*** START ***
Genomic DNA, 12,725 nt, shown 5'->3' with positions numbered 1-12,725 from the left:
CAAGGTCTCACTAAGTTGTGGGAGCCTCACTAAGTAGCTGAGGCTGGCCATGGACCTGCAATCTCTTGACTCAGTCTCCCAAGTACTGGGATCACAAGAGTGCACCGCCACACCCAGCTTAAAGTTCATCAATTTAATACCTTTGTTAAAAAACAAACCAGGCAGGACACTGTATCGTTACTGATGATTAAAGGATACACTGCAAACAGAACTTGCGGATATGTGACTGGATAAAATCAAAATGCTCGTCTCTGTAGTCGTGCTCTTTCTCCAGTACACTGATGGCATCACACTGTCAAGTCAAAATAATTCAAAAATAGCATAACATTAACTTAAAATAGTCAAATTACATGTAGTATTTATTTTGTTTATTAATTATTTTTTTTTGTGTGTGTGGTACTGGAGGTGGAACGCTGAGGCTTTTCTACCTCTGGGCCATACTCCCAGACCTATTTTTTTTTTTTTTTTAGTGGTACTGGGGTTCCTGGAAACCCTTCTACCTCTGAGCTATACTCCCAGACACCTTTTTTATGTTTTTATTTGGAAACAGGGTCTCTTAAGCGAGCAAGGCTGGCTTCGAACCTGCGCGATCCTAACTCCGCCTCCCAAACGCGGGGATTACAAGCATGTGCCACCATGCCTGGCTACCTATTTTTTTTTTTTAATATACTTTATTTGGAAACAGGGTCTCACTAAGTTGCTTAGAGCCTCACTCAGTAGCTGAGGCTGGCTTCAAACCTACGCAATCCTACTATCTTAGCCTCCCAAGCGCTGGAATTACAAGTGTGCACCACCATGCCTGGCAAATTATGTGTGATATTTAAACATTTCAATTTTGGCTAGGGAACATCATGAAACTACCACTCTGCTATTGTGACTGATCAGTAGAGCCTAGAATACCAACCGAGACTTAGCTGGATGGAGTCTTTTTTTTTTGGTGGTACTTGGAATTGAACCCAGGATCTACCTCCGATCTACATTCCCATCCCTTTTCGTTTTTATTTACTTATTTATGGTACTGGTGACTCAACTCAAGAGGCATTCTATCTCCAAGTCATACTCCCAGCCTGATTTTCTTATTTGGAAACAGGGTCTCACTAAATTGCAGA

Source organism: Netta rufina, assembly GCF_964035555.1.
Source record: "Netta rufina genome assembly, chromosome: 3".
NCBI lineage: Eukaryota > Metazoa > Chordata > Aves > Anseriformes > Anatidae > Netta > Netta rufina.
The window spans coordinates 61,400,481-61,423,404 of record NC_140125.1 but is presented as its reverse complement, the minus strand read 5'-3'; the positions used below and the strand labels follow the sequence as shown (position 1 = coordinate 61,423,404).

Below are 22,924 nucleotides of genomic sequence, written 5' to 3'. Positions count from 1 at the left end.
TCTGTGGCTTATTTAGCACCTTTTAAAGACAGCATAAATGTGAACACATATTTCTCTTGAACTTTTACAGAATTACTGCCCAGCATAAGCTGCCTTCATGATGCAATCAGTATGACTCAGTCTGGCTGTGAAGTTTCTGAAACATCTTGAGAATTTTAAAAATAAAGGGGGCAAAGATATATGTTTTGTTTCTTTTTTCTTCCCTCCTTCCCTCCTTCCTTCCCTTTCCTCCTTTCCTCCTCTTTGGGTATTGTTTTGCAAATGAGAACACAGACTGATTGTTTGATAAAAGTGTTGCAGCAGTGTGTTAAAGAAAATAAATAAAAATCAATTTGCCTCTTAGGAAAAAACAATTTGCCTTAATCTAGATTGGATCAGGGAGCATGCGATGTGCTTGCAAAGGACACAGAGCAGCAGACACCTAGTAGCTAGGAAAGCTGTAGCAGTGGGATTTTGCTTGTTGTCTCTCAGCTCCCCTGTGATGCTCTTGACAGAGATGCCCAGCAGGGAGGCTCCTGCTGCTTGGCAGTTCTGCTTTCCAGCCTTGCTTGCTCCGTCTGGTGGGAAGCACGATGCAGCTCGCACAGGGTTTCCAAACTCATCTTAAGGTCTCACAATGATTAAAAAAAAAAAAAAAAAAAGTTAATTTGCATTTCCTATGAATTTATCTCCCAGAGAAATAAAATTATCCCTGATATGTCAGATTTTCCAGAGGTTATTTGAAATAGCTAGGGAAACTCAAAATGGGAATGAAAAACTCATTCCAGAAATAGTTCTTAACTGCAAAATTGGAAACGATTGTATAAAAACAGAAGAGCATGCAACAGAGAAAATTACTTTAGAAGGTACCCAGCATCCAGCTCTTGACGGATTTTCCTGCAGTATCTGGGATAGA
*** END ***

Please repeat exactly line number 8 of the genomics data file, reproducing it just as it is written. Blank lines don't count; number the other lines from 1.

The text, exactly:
TCTGTGGCTTATTTAGCACCTTTTAAAGACAGCATAAATGTGAACACATATTTCTCTTGAACTTTTACAGAATTACTGCCCAGCATAAGCTGCCTTCATGATGCAATCAGTATGACTCAGTCTGGCTGTGAAGTTTCTGAAACATCTTGAGAATTTTAAAAATAAAGGGGGCAAAGATATATGTTTTGTTTCTTTTTTCTTCCCTCCTTCCCTCCTTCCTTCCCTTTCCTCCTTTCCTCCTCTTTGGGTATTGTTTTGCAAATGAGAACACAGACTGATTGTTTGATAAAAGTGTTGCAGCAGTGTGTTAAAGAAAATAAATAAAAATCAATTTGCCTCTTAGGAAAAAACAATTTGCCTTAATCTAGATTGGATCAGGGAGCATGCGATGTGCTTGCAAAGGACACAGAGCAGCAGACACCTAGTAGCTAGGAAAGCTGTAGCAGTGGGATTTTGCTTGTTGTCTCTCAGCTCCCCTGTGATGCTCTTGACAGAGATGCCCAGCAGGGAGGCTCCTGCTGCTTGGCAGTTCTGCTTTCCAGCCTTGCTTGCTCCGTCTGGTGGGAAGCACGATGCAGCTCGCACAGGGTTTCCAAACTCATCTTAAGGTCTCACAATGATTAAAAAAAAAAAAAAAAAAAGTTAATTTGCATTTCCTATGAATTTATCTCCCAGAGAAATAAAATTATCCCTGATATGTCAGATTTTCCAGAGGTTATTTGAAATAGCTAGGGAAACTCAAAATGGGAATGAAAAACTCATTCCAGAAATAGTTCTTAACTGCAAAATTGGAAACGATTGTATAAAAACAGAAGAGCATGCAACAGAGAAAATTACTTTAGAAGGTACCCAGCATCCAGCTCTTGACGGATTTTCCTGCAGTATCTGGGATAGA